Why Alejandro Kirk looks like the biggest breakout candidate in the Blue Jays

When Alejandro Kirk made his debut with the Toronto Blue Jays in 2020, his rapid ascent seemed critical to the team’s progress.

Since then, Vladimir Guerrero Jr., has split, Bo Beachet and Teoskar Hernandez have maintained all-star level production, the team has also added Jose Berrios and Kevin Gaussman to a nine-figure deal and has seen Robbie Ray put together a Sai Young. Weather. The team has even seen another catcher, Gabriel Moreno, become one of baseball’s best prospects.

Kirk suddenly fades into the background, but in a team full of familiar amounts, he enters the year as perhaps the best breakout candidate for the Blue Jays.

Last season, collecting .242 / .328 / .436 line cork is strong for a catcher and slightly lower than average for a DH. This sounds like a good idea for a guy who is a part-catcher, part-DH, but he sells less than what he showed in his age-22 season.

If you go to Kirk’s Baseball Savant page, the five hitters you thought he matched the most in 2021 – based on his walking, strikeout, and communication quality – were: Jesse Winker, Manny Machado, Matt Olson, Corey Cigar And Brandon Crawford.

Four of these five players were All-Stars (cigars would probably do five with better health), and they hit .289 / .373 / .589 for 140 wRC +. Based on raw statistics alone, Kirk doesn’t seem to belong anywhere near this group, but his expected numbers tell a different story.

The difference between expected and actual production can be difficult to explain. Some players, such as Miguel Cabrera and Kendris Morales, have consistently noticed that their production is falling short of the expectations of Statcast because of the extreme lack of leg movement and the tendency to tear hard groundball.

On the other hand, it can often be explained by random changes – especially in small samples. 2021 Both MVPs were at least .045 less than their xwOBA during their short 2020 campaigns before posting numbers that matched the expectations of Statcast last year.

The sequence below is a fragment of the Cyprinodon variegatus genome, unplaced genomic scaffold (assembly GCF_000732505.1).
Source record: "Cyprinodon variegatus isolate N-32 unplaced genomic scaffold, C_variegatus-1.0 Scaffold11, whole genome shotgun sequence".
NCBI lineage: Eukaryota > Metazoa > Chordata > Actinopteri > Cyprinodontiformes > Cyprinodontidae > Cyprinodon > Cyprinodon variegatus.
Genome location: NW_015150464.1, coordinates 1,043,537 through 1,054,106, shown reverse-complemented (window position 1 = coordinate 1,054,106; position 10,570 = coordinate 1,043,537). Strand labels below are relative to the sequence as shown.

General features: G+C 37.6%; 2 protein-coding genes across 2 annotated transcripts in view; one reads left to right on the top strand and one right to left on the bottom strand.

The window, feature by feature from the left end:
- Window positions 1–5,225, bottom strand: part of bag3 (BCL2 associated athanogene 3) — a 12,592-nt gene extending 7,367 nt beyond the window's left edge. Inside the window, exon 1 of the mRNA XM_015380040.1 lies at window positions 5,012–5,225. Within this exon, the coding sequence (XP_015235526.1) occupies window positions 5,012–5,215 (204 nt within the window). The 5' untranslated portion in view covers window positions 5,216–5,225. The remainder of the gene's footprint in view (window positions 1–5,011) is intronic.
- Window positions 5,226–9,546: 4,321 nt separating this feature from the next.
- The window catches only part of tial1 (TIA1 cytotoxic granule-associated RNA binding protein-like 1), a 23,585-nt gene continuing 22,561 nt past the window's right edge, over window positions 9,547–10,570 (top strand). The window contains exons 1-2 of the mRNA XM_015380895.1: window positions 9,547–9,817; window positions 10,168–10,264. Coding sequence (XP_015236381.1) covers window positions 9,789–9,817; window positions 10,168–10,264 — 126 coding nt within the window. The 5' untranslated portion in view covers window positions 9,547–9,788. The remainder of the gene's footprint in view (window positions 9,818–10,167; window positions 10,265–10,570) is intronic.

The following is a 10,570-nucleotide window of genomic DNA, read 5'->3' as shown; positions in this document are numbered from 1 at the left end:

It’s tempting to assume that Kirk is a Cabrera or Morales based on his 14th percentile sprint speed, but that’s not really what we saw in 2021. Kirk’s infield hit rate was five percent below the league-average (6.9 percent) and his 24 singles were clearly double for just two of them fast runners:



For the sake of argument, if we say Kirk’s lack of speed costs him two infield singles and converts four singles into doubles — a fairly obvious overstatement — Catcher still hits .254 and hits .473, much less than his expected number. .

A big problem for Kirk seems to be finding his way in hard-hit ball gloves. In his 145-ball game last season, Catcher had a departure speed of at least 100 mph and an expected batting average of at least .500 which resulted in 13 dismissals.

Here’s how it stands out from the rest of the projected Blue Jess lineup:

It has nothing to do with Kirk’s wheels, or lack thereof, and it seems safe to assume that his fortunes will be somewhat better in 2022. This means not hitting the ball deeper into the ballpark.

… Or avoid laser shooting directly on the infielders.

With Star Power, Moreno Hype and a season of 2021 that was more difficult than spectacular in the Blue Jays lineup, it has been easy to ignore Kirk’s entry this year.

Even with a little zoom out, it’s rather surprising that a 23-year-old whose starting position is a project to take a big chunk of DH at-bats for a lineup that should be among the best among the majors. There’s a reason the Blue Jays pencil him sixth in their opening day lineup – far ahead of the much-established Matt Chapman – and 2022 could be the year he establishes himself as a key cog in Toronto’s offensive line.

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